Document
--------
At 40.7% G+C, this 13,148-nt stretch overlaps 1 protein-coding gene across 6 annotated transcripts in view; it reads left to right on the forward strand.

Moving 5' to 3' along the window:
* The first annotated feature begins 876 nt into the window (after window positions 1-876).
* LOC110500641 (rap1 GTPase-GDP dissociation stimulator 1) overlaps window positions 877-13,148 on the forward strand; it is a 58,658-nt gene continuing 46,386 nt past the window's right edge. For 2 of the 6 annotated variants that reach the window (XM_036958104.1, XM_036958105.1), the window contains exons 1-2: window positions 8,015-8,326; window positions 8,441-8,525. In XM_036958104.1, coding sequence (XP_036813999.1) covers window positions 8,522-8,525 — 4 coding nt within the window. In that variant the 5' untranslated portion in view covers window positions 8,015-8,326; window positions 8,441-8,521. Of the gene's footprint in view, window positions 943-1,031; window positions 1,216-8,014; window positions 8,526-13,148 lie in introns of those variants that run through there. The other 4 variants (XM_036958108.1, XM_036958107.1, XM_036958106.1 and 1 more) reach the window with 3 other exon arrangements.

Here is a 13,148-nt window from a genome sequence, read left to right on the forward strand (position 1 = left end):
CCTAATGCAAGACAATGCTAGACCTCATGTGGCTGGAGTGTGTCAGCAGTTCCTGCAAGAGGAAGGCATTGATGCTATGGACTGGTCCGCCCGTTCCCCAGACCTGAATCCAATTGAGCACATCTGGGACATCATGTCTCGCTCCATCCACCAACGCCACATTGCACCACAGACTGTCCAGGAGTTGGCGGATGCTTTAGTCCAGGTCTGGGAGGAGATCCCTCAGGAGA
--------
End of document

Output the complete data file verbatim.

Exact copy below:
At 40.7% G+C, this 13,148-nt stretch overlaps 1 protein-coding gene across 6 annotated transcripts in view; it reads left to right on the forward strand.

Moving 5' to 3' along the window:
* The first annotated feature begins 876 nt into the window (after window positions 1-876).
* LOC110500641 (rap1 GTPase-GDP dissociation stimulator 1) overlaps window positions 877-13,148 on the forward strand; it is a 58,658-nt gene continuing 46,386 nt past the window's right edge. For 2 of the 6 annotated variants that reach the window (XM_036958104.1, XM_036958105.1), the window contains exons 1-2: window positions 8,015-8,326; window positions 8,441-8,525. In XM_036958104.1, coding sequence (XP_036813999.1) covers window positions 8,522-8,525 — 4 coding nt within the window. In that variant the 5' untranslated portion in view covers window positions 8,015-8,326; window positions 8,441-8,521. Of the gene's footprint in view, window positions 943-1,031; window positions 1,216-8,014; window positions 8,526-13,148 lie in introns of those variants that run through there. The other 4 variants (XM_036958108.1, XM_036958107.1, XM_036958106.1 and 1 more) reach the window with 3 other exon arrangements.

Here is a 13,148-nt window from a genome sequence, read left to right on the forward strand (position 1 = left end):
CCTAATGCAAGACAATGCTAGACCTCATGTGGCTGGAGTGTGTCAGCAGTTCCTGCAAGAGGAAGGCATTGATGCTATGGACTGGTCCGCCCGTTCCCCAGACCTGAATCCAATTGAGCACATCTGGGACATCATGTCTCGCTCCATCCACCAACGCCACATTGCACCACAGACTGTCCAGGAGTTGGCGGATGCTTTAGTCCAGGTCTGGGAGGAGATCCCTCAGGAGA